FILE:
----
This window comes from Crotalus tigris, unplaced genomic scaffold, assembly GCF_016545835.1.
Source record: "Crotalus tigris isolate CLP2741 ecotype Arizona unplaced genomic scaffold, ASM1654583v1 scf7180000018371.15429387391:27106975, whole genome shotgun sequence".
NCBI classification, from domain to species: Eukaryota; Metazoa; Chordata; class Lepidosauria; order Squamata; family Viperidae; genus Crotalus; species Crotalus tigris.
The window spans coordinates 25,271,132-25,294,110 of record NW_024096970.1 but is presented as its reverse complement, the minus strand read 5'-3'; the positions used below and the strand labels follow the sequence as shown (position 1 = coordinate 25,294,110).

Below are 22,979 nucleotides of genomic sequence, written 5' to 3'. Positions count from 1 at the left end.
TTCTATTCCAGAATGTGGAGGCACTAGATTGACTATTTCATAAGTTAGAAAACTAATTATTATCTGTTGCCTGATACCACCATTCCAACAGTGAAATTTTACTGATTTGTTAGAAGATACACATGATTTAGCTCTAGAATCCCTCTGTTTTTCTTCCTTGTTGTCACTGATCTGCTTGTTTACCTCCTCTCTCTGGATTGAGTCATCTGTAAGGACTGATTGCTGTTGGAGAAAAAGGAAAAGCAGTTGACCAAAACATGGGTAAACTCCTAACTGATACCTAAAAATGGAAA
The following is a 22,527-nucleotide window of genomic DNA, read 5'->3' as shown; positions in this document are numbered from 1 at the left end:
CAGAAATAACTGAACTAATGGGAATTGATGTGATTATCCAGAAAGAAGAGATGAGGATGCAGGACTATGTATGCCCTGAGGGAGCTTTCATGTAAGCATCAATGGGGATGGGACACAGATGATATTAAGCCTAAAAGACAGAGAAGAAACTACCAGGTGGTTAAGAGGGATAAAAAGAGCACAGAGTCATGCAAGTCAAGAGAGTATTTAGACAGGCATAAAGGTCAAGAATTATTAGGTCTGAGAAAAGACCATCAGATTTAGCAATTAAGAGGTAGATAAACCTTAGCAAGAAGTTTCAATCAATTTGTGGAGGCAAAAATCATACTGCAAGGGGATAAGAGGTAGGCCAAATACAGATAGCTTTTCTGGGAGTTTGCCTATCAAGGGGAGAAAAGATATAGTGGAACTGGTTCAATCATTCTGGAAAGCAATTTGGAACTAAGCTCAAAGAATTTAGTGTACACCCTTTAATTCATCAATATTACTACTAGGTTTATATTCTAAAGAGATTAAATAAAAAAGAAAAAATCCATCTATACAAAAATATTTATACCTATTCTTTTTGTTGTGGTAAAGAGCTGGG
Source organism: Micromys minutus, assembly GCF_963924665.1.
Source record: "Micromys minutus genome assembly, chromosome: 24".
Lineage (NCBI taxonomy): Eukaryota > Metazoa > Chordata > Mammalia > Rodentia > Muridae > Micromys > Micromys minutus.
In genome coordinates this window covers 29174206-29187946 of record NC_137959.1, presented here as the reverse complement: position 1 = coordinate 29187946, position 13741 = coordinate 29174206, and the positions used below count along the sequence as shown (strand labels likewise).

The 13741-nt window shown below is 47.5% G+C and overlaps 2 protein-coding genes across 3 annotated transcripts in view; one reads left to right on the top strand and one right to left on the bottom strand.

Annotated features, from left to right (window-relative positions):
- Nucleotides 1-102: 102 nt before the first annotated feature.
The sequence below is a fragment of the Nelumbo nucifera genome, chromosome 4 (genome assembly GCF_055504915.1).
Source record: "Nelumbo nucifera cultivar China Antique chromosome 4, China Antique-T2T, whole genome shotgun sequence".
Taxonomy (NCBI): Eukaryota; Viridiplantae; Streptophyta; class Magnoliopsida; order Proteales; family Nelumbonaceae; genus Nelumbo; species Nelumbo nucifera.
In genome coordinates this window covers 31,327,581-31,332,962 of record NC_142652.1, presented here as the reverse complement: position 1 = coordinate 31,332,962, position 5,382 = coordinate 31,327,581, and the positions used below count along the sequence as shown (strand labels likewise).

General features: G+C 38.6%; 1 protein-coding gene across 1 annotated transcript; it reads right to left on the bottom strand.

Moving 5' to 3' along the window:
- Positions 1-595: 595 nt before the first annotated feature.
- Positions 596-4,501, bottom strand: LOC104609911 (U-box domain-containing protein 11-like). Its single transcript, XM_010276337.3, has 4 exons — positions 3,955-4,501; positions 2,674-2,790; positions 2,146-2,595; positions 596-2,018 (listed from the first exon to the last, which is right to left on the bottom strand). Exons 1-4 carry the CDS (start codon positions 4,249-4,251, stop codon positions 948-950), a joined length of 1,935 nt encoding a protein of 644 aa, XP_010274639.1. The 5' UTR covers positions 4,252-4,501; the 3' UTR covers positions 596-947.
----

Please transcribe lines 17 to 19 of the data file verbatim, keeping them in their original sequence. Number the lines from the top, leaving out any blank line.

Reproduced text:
Source record: "Nelumbo nucifera cultivar China Antique chromosome 4, China Antique-T2T, whole genome shotgun sequence".
Taxonomy (NCBI): Eukaryota; Viridiplantae; Streptophyta; class Magnoliopsida; order Proteales; family Nelumbonaceae; genus Nelumbo; species Nelumbo nucifera.
In genome coordinates this window covers 31,327,581-31,332,962 of record NC_142652.1, presented here as the reverse complement: position 1 = coordinate 31,332,962, position 5,382 = coordinate 31,327,581, and the positions used below count along the sequence as shown (strand labels likewise).